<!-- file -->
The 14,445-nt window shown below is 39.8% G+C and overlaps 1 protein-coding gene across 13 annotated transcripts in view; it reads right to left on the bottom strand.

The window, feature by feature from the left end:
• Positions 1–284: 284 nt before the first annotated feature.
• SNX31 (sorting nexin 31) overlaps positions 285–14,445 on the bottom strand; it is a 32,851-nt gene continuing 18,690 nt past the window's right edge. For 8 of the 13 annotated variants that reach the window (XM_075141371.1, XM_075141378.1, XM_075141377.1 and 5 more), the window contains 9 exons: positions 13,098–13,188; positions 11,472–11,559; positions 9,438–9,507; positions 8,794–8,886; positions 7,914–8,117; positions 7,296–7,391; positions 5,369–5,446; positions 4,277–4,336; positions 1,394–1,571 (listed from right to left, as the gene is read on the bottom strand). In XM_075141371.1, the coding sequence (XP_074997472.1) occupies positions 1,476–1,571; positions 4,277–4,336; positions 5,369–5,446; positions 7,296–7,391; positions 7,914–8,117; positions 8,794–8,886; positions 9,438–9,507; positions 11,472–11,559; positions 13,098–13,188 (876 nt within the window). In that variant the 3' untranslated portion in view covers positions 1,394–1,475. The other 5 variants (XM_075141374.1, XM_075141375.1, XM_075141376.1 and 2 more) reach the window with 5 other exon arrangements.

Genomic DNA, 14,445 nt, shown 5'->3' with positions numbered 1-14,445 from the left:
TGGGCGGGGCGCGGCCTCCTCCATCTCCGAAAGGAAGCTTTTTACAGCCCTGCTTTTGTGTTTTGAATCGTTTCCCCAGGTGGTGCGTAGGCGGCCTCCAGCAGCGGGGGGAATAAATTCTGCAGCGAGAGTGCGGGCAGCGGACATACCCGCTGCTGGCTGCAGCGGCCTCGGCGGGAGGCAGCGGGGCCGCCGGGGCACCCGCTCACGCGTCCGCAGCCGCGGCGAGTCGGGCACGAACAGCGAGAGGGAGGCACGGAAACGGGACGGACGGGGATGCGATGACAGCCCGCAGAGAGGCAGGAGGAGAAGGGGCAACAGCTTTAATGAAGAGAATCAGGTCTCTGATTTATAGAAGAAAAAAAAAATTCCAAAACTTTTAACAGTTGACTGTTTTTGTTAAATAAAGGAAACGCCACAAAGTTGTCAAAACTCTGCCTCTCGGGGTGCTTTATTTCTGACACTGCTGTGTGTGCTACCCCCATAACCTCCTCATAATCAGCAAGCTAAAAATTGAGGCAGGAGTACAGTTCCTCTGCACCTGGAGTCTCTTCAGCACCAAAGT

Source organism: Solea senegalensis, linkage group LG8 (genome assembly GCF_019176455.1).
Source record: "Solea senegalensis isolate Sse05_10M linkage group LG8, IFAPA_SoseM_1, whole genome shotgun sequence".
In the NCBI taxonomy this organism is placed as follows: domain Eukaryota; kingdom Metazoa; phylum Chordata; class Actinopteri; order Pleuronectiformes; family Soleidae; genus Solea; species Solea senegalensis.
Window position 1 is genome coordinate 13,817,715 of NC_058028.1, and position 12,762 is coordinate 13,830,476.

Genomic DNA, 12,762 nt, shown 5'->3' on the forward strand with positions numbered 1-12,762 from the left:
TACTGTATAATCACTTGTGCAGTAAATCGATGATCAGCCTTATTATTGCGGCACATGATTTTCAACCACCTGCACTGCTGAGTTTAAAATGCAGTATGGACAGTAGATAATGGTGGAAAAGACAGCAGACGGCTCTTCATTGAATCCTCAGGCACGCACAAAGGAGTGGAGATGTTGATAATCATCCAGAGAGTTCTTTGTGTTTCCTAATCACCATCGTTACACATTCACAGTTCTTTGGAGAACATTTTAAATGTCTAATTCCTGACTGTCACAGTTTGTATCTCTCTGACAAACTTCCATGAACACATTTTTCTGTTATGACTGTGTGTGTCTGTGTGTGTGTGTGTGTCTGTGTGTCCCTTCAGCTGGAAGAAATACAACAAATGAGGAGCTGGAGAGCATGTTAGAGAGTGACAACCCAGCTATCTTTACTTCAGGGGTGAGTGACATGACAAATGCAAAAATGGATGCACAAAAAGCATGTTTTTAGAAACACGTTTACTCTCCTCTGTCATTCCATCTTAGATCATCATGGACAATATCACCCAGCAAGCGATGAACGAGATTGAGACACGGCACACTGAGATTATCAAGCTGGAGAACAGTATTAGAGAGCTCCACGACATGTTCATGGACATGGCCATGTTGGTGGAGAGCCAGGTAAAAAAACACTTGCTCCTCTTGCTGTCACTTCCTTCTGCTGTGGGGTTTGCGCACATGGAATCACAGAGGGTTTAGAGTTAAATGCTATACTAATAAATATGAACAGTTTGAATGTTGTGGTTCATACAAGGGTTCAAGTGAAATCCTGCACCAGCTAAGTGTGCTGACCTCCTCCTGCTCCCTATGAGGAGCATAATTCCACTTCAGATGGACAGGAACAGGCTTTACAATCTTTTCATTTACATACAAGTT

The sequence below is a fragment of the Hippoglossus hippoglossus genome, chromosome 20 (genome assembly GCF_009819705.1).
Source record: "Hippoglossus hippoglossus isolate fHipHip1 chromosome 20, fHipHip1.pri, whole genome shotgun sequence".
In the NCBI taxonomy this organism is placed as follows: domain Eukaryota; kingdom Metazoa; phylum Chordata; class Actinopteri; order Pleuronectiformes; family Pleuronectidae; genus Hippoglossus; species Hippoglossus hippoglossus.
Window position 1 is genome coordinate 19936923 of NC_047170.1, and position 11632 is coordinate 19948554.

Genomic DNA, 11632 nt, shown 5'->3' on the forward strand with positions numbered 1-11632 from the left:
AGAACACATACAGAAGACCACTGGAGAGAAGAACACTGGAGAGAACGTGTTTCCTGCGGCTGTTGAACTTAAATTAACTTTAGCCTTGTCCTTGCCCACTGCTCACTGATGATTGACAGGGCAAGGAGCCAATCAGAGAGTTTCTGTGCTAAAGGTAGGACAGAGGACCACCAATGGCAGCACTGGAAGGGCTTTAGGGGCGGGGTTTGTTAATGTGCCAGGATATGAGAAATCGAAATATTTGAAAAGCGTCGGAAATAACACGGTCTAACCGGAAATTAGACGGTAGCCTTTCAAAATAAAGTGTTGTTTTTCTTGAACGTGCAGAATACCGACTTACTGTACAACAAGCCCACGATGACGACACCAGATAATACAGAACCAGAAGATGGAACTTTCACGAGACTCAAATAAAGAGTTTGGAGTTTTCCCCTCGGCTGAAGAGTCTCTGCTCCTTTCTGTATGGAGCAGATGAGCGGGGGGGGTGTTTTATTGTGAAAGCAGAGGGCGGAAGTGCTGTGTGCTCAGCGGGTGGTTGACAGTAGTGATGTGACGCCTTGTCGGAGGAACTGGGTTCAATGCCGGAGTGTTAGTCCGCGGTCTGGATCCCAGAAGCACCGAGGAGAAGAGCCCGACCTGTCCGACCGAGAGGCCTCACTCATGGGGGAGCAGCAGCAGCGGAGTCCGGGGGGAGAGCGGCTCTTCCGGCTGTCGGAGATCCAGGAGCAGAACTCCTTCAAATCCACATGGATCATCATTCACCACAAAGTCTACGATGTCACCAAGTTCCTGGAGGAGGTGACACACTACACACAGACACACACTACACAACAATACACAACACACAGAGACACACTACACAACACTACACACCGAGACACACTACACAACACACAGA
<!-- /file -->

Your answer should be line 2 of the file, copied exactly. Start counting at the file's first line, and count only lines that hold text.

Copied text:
The window, feature by feature from the left end: